Thursday, March 19, 2009
It's On Sale
It is on Sale!
By Richard E. Noble
We pulled into the parking lot of one of our local area grocery stores. I won't say which one or what part of the County. I know my editor doesn't need the aggravation. The large windows were all plastered with this week's sales. I read the signs and was surprised to find that each and every one of the items on sale was on our grocery list. "How do you like that!" I said to Carol. "All our stuff is on sale this week."
We wandered around picking out our vital necessities - being sure to get all the specials that were advertised on the windows. When the girl at the cash register began ringing up our groceries, we both noticed that she didn’t ring up the sale items at the sale price but at the regular price.
My wife immediately ordered a halt to the operation - which is always very embarrassing. Other people are behind you waiting, some holding one container from the deli - probably on their ten minute lunch break. So who wants to hold things up?
"That item is on sale," my wife squeaked softly.
The girl beeped the item to check her computer prices.
"It doesn't say that here," she explained.
"It might not say it there," I offered. "But it says it on that big six foot poster you have taped to that window over there."
"Oh," she said. "You can't go by those signs. They never remember to take them down after the sale is over. Those sales ended yesterday."
"Really," I said.
"Well, I can help you out there," I said.
I went over to each window and I ripped down each and every sign. Within a moment or two there was a young manager or assistant manager hovering next to me.
"Excuse me sir? Is there something wrong?"
"No, nothing's wrong. Your cashier just told me that all of these sale items that my wife and I diligently collected around this store are not actually on sale this week. She said that these are last week’s sales and you folks just didn't have time to take them down. Since nothing annoys me more than buying things on sale that aren't really on sale, I thought that I would give you guys a helping hand and take all of these old signs down for you."
After I got all the signs torn down and stuffed into an empty shopping cart, I went back over to the cash register and paid our bill. The manager followed delicately behind me.
My wife and I smiled and thanked everybody as we gathered up our groceries and trucked on out of the store.
As we were departing I heard the manager ask the girl behind the register, "Did you tell that man that those sale prices on the window had expired?"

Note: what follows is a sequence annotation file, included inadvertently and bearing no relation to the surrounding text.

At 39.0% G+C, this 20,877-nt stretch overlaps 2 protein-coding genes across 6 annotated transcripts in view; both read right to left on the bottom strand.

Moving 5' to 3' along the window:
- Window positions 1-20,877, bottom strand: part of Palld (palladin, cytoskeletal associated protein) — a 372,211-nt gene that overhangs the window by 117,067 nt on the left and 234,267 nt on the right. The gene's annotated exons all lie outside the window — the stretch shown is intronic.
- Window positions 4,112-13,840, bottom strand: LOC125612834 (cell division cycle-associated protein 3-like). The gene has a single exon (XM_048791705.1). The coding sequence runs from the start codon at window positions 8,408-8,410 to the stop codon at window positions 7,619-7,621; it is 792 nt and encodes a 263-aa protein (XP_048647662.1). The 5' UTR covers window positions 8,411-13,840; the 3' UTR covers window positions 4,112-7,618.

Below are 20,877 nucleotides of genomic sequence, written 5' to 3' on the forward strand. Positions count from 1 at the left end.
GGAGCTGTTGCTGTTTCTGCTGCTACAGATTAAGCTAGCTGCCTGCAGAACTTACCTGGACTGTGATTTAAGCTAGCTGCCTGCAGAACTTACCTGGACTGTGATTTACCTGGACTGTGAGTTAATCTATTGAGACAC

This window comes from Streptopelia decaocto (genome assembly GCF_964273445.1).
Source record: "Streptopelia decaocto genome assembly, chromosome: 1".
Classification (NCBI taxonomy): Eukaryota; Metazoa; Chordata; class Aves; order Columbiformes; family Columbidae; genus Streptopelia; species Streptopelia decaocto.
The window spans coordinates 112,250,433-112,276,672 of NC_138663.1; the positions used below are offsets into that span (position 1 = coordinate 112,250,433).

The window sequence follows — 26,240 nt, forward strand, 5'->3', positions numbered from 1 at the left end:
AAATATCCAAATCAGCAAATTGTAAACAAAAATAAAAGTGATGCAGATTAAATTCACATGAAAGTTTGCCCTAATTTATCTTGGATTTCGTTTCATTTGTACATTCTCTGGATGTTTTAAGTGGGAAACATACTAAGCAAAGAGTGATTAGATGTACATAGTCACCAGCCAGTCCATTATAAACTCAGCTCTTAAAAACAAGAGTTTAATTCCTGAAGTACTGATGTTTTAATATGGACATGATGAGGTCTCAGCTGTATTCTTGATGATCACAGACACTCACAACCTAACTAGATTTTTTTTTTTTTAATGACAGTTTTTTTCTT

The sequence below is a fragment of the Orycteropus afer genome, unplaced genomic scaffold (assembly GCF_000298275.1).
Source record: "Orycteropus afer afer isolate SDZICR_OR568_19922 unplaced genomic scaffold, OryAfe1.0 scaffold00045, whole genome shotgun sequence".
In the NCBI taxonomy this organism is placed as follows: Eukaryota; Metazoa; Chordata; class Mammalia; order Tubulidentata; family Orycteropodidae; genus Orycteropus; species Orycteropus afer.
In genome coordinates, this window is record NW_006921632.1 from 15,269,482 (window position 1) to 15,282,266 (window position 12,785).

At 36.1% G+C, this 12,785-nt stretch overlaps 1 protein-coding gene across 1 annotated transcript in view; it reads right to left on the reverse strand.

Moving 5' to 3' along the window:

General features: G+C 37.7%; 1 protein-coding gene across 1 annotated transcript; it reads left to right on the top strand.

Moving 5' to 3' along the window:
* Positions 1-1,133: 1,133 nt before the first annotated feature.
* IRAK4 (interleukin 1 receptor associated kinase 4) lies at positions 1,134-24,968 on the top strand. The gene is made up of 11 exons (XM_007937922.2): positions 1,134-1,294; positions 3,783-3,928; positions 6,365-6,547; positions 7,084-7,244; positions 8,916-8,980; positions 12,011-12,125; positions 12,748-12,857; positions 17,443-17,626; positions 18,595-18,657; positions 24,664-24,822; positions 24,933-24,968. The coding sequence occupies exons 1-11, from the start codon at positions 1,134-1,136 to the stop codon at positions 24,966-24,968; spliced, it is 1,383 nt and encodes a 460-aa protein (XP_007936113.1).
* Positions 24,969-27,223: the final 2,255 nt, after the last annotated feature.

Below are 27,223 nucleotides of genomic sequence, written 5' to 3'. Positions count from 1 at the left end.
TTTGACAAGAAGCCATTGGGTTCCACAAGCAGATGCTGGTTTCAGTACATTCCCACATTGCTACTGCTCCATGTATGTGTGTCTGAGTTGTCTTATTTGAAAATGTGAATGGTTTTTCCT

"Yeah," she said.
"They don't expire until tomorrow," he informed her.
"Oh," she said.
Not too long after that embarrassing incident, I saw a special on TV. The program was explaining how department stores and grocery chains are making themselves millions every year by "neglecting" to coordinate their cash register computers with their on floor (or on window) sale prices. It seems that the vast majority of customers never notice. The customer sees that an item is marked on sale and they assume that when they get to the register they will be charged accordingly. Not so.
Now far be it from me to suggest that any of our little groceries stores or even our area department stores would do such a thing intentionally. BUT, whenever my wife and I buy anything that is marked to be on sale, we now put it separately in our shopping cart. We present all sale items to the cashier in one cluster. Almost always, there are discrepancies. Occasionally the cashier will just make the appropriate change herself. But more often than not a price check is required or someone has to be called. I am beginning to think that this may not be an accident. I hate to be such a skeptic.
A hundred years ago when I worked as a stock boy in a busy metropolitan grocery store, it was our responsibility to change the prices on all sale items on our aisle the evening before the sale. We accomplished this with wipe cloths, ink pads, hand stampers and stick on tags. It wasn’t just a matter of going to a central computer and pressing a few buttons. We did it every week – no problem. What’s the excuse today?
Richard Noble is a freelance writer and has been a resident of Eastpoint for 30 years. He has written and published 5 books. All 5 are listed on Amazon.com. If you would like to stock his books in your store or business he can be contacted at email@example.com.